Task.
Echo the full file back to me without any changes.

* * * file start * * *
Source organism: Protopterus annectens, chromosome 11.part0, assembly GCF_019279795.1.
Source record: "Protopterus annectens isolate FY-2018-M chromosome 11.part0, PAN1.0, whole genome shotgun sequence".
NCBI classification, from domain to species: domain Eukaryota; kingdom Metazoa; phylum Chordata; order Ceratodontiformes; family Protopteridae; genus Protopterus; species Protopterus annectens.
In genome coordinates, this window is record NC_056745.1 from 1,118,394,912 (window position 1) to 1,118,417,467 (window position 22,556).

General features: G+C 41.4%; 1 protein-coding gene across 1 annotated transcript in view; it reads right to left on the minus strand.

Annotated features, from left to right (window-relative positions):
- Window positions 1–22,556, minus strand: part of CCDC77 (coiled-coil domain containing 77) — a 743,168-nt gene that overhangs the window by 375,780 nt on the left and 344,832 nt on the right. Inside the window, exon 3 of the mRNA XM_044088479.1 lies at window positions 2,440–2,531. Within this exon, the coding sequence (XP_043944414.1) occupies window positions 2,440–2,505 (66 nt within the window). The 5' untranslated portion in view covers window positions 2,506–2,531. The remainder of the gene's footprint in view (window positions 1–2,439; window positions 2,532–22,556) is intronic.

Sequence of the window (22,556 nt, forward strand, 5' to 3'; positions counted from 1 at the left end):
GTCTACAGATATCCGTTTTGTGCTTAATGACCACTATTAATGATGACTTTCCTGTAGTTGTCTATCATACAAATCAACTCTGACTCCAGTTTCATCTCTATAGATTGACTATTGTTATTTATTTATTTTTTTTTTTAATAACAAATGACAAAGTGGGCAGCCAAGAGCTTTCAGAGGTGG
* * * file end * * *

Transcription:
Source organism: Protopterus annectens, chromosome 11.part0, assembly GCF_019279795.1.
Source record: "Protopterus annectens isolate FY-2018-M chromosome 11.part0, PAN1.0, whole genome shotgun sequence".
NCBI classification, from domain to species: domain Eukaryota; kingdom Metazoa; phylum Chordata; order Ceratodontiformes; family Protopteridae; genus Protopterus; species Protopterus annectens.
In genome coordinates, this window is record NC_056745.1 from 1,118,394,912 (window position 1) to 1,118,417,467 (window position 22,556).

General features: G+C 41.4%; 1 protein-coding gene across 1 annotated transcript in view; it reads right to left on the minus strand.

Annotated features, from left to right (window-relative positions):
- Window positions 1–22,556, minus strand: part of CCDC77 (coiled-coil domain containing 77) — a 743,168-nt gene that overhangs the window by 375,780 nt on the left and 344,832 nt on the right. Inside the window, exon 3 of the mRNA XM_044088479.1 lies at window positions 2,440–2,531. Within this exon, the coding sequence (XP_043944414.1) occupies window positions 2,440–2,505 (66 nt within the window). The 5' untranslated portion in view covers window positions 2,506–2,531. The remainder of the gene's footprint in view (window positions 1–2,439; window positions 2,532–22,556) is intronic.

Sequence of the window (22,556 nt, forward strand, 5' to 3'; positions counted from 1 at the left end):
GTCTACAGATATCCGTTTTGTGCTTAATGACCACTATTAATGATGACTTTCCTGTAGTTGTCTATCATACAAATCAACTCTGACTCCAGTTTCATCTCTATAGATTGACTATTGTTATTTATTTATTTTTTTTTTTAATAACAAATGACAAAGTGGGCAGCCAAGAGCTTTCAGAGGTGG